Planning agreement reached between Edmonton, Beaumont and Leduc County
EDITOR’S NOTE: This article originally suggested the joint planning agreement between Edmonton, Beaumont and Leduc County would still see Edmonton take over nine quarter sections of land in the town of Beaumont, which was incorrect. It has since been corrected to say Edmonton has agreed to remove the nine quarter sections of land from its annexation application.
Suddenly the southern part of Metro Edmonton is one big happy family. For the longest time, the big city (Edmonton) and the neighbouring town (Beaumont) were at odds over a pair of annexation plans for nine quarter sections they both wanted to take from the county (Leduc County).
However, the three have formally committed to collaborating on joint planning, through the signing of the Intermunicipal Planning Framework Agreement.
That was done on Tuesday as the various councils ratified the agreement. The deal will see Edmonton remove the nine quarter sections of land in the Town of Beaumont from the city’s annexation application, while Beaumont will support the city’s amended annexation application at the Municipal Government Board.
“We can work together on land-use planning, we can work together on transportation planning, we can work together on figuring out the best way to cost-share important pieces of infrastructure like in this case, a strategy to cost-share the expansion of 50 Street,” said Edmonton city councillor Michael Walters, who’s been part of the previous negotiations dating back to the last Edmonton city council.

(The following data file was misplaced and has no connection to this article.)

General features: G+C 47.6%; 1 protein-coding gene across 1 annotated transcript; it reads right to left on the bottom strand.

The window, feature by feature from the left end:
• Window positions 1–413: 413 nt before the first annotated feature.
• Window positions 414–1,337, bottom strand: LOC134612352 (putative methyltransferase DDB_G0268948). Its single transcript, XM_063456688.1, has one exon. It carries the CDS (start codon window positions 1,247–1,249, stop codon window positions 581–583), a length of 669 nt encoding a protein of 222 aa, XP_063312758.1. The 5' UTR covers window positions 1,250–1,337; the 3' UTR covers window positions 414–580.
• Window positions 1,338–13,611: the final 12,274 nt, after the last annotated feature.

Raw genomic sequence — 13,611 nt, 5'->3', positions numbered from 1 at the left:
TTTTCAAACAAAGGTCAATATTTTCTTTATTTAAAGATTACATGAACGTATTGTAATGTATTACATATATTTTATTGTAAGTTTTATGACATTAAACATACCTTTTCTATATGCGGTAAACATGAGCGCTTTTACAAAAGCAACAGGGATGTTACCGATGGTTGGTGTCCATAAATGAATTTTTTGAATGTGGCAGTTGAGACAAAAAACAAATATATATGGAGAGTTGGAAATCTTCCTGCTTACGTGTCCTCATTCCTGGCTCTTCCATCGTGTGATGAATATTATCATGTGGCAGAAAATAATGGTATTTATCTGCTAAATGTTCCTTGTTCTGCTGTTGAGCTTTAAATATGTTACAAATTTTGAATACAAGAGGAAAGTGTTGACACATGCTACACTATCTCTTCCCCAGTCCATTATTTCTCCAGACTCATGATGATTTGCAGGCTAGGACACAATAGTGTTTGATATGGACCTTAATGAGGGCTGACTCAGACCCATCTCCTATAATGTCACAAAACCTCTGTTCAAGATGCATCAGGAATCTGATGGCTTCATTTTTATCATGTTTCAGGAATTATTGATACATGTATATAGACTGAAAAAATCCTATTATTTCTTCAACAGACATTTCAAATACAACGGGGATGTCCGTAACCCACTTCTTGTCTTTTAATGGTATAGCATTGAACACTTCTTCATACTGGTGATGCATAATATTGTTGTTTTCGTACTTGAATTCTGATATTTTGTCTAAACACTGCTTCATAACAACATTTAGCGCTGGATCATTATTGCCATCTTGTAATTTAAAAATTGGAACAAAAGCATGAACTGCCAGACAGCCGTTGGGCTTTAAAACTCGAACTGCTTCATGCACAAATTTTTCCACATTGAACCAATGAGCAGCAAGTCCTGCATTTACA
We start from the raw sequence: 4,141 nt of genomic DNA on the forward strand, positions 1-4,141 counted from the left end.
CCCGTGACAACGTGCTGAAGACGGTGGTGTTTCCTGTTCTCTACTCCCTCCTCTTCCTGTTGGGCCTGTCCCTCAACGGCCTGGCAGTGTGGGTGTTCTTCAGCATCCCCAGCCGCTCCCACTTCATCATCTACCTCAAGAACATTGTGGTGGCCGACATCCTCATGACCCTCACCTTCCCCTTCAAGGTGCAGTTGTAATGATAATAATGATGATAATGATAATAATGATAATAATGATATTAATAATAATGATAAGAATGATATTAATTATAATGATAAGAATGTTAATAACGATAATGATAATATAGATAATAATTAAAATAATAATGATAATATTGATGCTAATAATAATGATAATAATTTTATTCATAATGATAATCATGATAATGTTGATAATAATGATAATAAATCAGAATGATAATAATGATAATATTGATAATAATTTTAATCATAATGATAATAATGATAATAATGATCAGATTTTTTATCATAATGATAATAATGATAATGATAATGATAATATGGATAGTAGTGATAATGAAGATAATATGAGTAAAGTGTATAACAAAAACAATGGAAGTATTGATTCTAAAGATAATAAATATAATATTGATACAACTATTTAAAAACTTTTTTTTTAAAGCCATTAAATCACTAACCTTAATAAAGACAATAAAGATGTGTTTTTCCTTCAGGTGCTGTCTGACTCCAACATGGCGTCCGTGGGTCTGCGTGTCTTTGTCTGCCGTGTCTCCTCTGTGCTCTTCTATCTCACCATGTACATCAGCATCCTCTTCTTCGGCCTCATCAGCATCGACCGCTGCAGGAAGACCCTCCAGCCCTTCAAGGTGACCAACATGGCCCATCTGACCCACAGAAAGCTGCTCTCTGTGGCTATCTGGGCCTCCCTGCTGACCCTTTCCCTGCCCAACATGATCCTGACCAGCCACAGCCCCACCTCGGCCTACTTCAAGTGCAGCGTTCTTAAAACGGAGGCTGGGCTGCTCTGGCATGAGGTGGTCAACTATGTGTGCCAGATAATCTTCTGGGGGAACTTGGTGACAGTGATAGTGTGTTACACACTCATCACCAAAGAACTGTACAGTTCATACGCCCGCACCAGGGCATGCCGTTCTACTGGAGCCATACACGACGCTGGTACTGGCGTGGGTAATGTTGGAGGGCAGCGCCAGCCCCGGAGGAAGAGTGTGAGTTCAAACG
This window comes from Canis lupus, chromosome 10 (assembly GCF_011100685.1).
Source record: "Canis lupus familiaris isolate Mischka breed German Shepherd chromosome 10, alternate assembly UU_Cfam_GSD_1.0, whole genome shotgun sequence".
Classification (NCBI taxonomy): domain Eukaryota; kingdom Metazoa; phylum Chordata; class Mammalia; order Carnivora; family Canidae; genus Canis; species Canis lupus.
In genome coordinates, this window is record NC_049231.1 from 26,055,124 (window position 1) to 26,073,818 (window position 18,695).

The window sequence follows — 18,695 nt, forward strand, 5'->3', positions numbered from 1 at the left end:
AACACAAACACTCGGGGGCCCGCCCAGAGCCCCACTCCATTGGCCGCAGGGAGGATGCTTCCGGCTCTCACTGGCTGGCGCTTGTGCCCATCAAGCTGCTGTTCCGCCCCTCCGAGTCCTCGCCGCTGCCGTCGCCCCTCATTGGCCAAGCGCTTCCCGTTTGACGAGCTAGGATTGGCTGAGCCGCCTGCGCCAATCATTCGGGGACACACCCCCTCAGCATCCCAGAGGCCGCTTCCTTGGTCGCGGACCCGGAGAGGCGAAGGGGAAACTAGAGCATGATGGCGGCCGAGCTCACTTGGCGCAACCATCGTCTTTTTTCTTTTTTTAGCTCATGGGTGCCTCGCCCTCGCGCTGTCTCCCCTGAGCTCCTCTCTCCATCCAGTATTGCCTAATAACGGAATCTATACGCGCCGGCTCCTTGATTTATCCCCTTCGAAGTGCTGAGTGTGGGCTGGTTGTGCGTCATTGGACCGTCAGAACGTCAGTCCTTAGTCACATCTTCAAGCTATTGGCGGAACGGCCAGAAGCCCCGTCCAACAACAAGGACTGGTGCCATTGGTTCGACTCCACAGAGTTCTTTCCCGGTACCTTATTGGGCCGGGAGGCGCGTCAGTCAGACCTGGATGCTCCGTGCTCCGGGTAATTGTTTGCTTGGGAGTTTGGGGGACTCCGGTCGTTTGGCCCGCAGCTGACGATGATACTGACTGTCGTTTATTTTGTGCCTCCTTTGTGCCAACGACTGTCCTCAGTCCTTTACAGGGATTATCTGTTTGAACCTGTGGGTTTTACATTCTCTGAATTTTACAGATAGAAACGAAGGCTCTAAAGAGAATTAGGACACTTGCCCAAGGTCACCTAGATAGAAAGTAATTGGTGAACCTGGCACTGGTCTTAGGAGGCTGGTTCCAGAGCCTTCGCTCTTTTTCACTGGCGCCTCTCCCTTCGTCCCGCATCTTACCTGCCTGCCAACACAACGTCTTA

“The new framework agreement creates an opportunity to excel our region through collaborative planning that will ensure our communities are serving our current and future residents,” Beaumont Mayor John Stewart said in a news release. “This allows the Town of Beaumont to better plan for the future while continuing to build a sustainable community.
“We each have strengths as individual municipalities, but are stronger when we work together. This framework is a commitment to one another and our residents to jointly plan for the benefit of the region,” Leduc County Mayor Tanni Doblanko said in a news release.
The new deal will have significant benefits to agriculture, according to Walters, because less farmland will be used for new commercial and residential growth. He said that will mean overall lower costs to taxpayers, and eventually the agriculture industry in Metro Edmonton will be able to begin to expand “value-added” food operations to grow the economy.
“There’s a lot of good stuff happening now in the region that we’ve been talking about for a lot of years, and the rubber is starting to hit the road and the deal with Beaumont and Leduc County is another example of everybody’s commitment to doing the right thing for the future of this region.”
READ MORE: Edmonton blocks Beaumont’s expansion plan
Walters credits last year’s initial annexation deal between Edmonton and Leduc County as setting a template for this agreement.
As far as widening 50 Street, Walters said they’ll make sure all involved have their ducks in a row before approaching the province.
“I think from their side, they want us to be able to work together more collaboratively. Because if we come to them with a list of prioritized projects that we’ve all agreed on at a regional level, and we have our own skin in the game so to speak, it makes it easier for them to support us.”
Cost-sharing negotiations on 50 Street expansion will begin soon, he said.
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